Jack Kramer, a tennis champion in the 1940s and '50s and a promoter of the sport for more 60 years, died at his home in Los Angeles, his family said. He was 88.
Kramer died late Saturday from a soft tissue cancer that was diagnosed in July, according to his son Bob Kramer.
"We'd hoped he could hang on for a few more months," Bob Kramer said. "At the end, he didn't want to go to the hospital, so the family gathered and he died at home."
Kramer won the Wimbledon men's singles title in 1947 and the men's U.S. Championships, the forerunner of the U.S. Open, in 1946 and '47.
He also won seven other Grand Slam titles in doubles, all at Wimbledon or the U.S. Championships. Kramer was the No. 1 player in the world for much of the late 1940s.
He was among the most successful of the touring pros who played in arenas across the country in the early 1950s.
After his retirement in 1954, due to an arthritic back, Kramer worked as a tireless promoter of the sport. He was among those who led the way for a more unified, open tennis tour.
Kramer was a founder of the Association of Tennis Professionals and served as its first executive director. In 1973, he led ATP's principled boycott of Wimbledon, which helped players gain more control of their own careers from national tennis associations.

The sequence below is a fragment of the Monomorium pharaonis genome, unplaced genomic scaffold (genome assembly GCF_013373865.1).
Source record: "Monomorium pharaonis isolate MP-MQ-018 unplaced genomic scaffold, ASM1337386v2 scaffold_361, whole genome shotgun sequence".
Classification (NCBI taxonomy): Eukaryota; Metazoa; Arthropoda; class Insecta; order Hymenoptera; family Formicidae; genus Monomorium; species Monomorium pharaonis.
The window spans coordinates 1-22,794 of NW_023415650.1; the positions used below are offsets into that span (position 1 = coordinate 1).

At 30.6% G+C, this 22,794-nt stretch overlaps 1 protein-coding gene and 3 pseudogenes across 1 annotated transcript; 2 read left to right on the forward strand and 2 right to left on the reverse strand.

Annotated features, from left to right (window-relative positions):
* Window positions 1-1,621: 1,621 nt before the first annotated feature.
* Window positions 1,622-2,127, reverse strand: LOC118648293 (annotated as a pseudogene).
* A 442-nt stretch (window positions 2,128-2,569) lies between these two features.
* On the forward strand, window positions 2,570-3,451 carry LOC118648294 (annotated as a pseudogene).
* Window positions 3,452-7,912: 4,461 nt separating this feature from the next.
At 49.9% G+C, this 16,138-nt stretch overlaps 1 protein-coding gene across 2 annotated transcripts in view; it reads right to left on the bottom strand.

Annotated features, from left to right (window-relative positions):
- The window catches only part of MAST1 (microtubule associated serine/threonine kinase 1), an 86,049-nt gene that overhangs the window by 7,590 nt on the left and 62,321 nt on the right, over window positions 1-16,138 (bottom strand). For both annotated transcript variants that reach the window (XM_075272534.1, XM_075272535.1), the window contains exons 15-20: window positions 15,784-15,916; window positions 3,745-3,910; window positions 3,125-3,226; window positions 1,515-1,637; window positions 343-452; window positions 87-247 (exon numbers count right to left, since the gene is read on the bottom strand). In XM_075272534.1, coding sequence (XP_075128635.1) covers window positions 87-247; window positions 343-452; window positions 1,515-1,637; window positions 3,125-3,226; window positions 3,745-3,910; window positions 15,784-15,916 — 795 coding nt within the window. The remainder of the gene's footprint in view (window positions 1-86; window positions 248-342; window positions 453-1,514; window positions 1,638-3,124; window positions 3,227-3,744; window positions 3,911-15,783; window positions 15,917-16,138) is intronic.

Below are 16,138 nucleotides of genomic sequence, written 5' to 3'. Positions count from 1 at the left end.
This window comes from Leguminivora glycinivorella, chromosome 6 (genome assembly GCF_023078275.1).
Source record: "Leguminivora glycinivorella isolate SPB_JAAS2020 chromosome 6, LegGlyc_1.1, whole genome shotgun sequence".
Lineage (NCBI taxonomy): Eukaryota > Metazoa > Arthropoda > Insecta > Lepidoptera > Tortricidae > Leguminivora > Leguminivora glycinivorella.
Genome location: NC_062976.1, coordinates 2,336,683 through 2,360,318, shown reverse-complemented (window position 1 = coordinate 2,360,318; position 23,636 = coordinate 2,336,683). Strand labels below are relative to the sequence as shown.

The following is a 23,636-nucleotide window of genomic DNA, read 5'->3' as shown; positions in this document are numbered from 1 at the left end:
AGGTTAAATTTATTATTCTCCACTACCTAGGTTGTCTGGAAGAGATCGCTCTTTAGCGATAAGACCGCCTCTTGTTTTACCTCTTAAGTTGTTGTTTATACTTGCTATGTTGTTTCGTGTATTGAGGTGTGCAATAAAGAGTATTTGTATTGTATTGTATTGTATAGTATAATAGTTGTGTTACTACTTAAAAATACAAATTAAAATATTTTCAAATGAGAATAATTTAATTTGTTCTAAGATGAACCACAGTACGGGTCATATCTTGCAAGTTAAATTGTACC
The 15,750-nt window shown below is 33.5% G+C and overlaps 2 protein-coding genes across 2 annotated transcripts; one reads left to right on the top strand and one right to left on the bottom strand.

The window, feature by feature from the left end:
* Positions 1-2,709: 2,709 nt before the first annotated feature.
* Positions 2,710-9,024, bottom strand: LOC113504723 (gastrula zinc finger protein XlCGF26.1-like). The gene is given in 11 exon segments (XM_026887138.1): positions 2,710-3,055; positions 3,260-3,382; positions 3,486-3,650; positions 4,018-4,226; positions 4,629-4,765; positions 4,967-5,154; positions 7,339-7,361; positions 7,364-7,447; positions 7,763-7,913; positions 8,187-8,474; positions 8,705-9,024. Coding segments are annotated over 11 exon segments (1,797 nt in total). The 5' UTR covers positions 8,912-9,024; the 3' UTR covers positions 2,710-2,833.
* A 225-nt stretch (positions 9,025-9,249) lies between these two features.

Later he served on the Men's International professional Tennis Council, the worldwide governing board.
Since the 1950s, Kramer was heavily involved in the Los Angeles Tennis Open, serving as tournament chair, director and even referee in matches. For three years during the 1980s, the tournament was called the Jack Kramer Open.
In the days before he died, Bob Kramer said his father had been following the U.S. Open in New York.
"He was a big admirer of Roger Federer, who played with a single-handed backhand, like himself, and played a more classic game," Bob Kramer said. "Over the years, he was a big fan of Pete Sampras, and he thought Marit Safin was one of the most-underrated players."
The last tennis match he saw in person was on July 27, when he went to UCLA for the tournament that once bore his name.
Kramer owned more than 100 race horses over the years and made two trips to Del Mar race track this season to watch his horses run.
Kramer's wife, Gloria, died in 2008. Along with Bob, he is survived by four other sons, David, John, Michael and Ron, and by eight grandchildren.
Bob Kramer said details of a memorial service would be announced this week.